In addition, MSLL receives multiple copies of certain state publications (including Minnesota Statutes and Minnesota Rules) and distributes these to county law libraries and prisons throughout the state.
(16) In the early years the State Librarian as appointed by the Governor, and the Library responded to legislative needs. However, for more than 120 years MSLL has reported to the Minnesota Supreme Court, and the State Law Librarian has been appointed by the Court. The State Law Library continues to provide a full range of law library services to all our patron groups, including the legislature. As a member of the judicial branch, the Library offers services beyond those typically performed by most libraries. One of these services is the Briefs Program, whereby the Library creates a permanent collection of all Minnesota Appellate Court briefs for published opinions. This program allows the Appellate Clerk's Office to discard paper copies of the briefs that are found in MSLL's collection and saves precious space for other purposes in the Judicial Center.
Shortly after the Minnesota Appellate Courts began releasing opinions via the Internet, MSLL librarians recognized the need to archive the decisions so that more than the current week's opinions would be available to the public. Library staff also saw the potential of keeping these archived cases on the Internet rather than in paper. The Library's Electronic Services Librarian coordinates the archiving of opinions and works closely with the Courts to ensure that all of these cases are available on the Internet. Now all Minnesota appellate cases from May 1996 are fully searchable on the Library's website [http://www.lawlibrary.state.mn.us/archive]. Thus patrons can go directly to the website and do not have to contact the Appellate Clerk's Office.
Upon retirement of a Supreme Court Justice, the Library staff begins the process of assembling a Judge's Book, which provides an overview of the Justice's career. The book is presented to the Court and to the retired justice at an Extraordinary Session of the Supreme Court.
In these and other ways, the Library is an integral, active participant in the important work of the Appellate Courts.
(17) In 1999 the Library's generous circulation policies and readily available photocopiers decrease the incentive for theft and vandalism of library materials. Circulation was robust in 1999, with nearly 8,000 items borrowed by patrons.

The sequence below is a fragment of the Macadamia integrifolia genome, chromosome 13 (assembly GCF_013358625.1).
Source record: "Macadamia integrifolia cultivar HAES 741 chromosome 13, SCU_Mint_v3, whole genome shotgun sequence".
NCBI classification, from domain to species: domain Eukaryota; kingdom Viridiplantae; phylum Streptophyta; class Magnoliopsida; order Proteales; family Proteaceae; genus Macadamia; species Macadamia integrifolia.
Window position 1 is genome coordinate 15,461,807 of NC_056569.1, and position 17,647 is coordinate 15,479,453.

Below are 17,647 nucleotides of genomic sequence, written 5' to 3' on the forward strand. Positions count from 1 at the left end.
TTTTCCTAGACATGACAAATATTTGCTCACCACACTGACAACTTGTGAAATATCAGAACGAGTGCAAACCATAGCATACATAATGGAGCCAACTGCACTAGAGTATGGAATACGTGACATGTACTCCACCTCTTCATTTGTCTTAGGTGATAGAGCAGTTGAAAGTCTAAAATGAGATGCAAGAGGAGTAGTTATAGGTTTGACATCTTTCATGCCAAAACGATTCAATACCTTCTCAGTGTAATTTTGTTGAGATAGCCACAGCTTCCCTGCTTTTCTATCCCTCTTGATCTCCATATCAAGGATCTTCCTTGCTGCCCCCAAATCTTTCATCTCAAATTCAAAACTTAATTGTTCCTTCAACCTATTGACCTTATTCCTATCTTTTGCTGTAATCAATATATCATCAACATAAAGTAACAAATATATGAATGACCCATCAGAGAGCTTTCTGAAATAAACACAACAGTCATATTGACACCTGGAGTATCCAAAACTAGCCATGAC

(18) MSLL is now truly a State Law Library. Not only do our services extend to the "public generally," the Library offers services to all county law libraries in the State and to Minnesota inmates (through a program operated jointly with the Minnesota Department of Corrections). Rather than exercising "extreme caution," the State Law Library embraces the challenge of making legal information available to the greatest number of citizens. With the increasing number of pro se litigants, law libraries throughout the state and nation are faced with the challenge of providing legal material to a diverse, ever-widening range of patrons.
(19) With a small collection, it is easy to keep track of items that are checked out. As libraries grow in size and sophistication, circulating materials becomes more of a challenge. The Library has recently completed labeling books in the collection with special bar-code labels and will soon have an automated circulation system. This will not only allow the Library to track its circulating materials more closely, but patrons searching the catalog via the Internet will be able to tell if an item is checked out without having to call or come into the Library. As always, Library circulation records are considered private data and the names of patrons associated with the subject matter of their research will not be released to anyone without a court order.
(20) It would seem that Mr. Cavalier was fiscally responsible for all books in the Library and was held accountable for any missing items. While current MSLL staff are not under the same pressure to keep the collection intact, the Library has developed circulation and photocopy policies that we believe help keep the theft and loss rate to a minimum. These days MSLL's goal is to provide access to information, not to serve as a gatekeeper of a collection of books.
(21) Access to a Library collection is achieved primarily through a good catalog. The cataloging function enables books to be placed on the shelves in subject order. The catalog also allows patrons to search for materials by subject, author or title. The Library currently uses WebPALS which provides online access to its resources. In a few years MSLL will be moving to a new statewide integrated library system as part of the Minnesota Library Information Network (or MnLINK). MnLINK will allow patrons to search most Minnesota library resources from any computer connected to the Internet, determine if an item is on the shelf, and order the item to be sent directly to them. This end result will appear as one seamless catalog to library patrons throughout the state, but it entails years of preparation to get disparate computer systems, cataloging protocols and library policies unified into one system. MSLL continued to work toward this goal in 1999 by bar-coding the collection, correcting catalog records and preparing to implement an online checkout system.
(22) Respectfully Submitted by Marvin Roger Anderson, State Law Librarian; Sara Galligan, Barbara Golden, Daniel Lunde and Karen Westwood, State Law Library Department Heads; and the staff of the Minnesota State Law Library: Charles Balenger, Bill Erlandsen, Debbie Kitzmann, Cathy Knoke, Susan Larson, Mark Perkins, Dennis Skrade, Laurel Stiebler, Elizabeth Tuckwood, Anne Tuveson, Jan Watson and Julie Weston.
(23) To The Honorable Chief Justice Kathleen Blatz, Associate Justice Joan Lancaster (Supreme Court Law Library Committee), Members of the Minnesota Supreme Court, Chief Judge Edward Toussaint, Jr., and Members of the Minnesota Court of Appeals.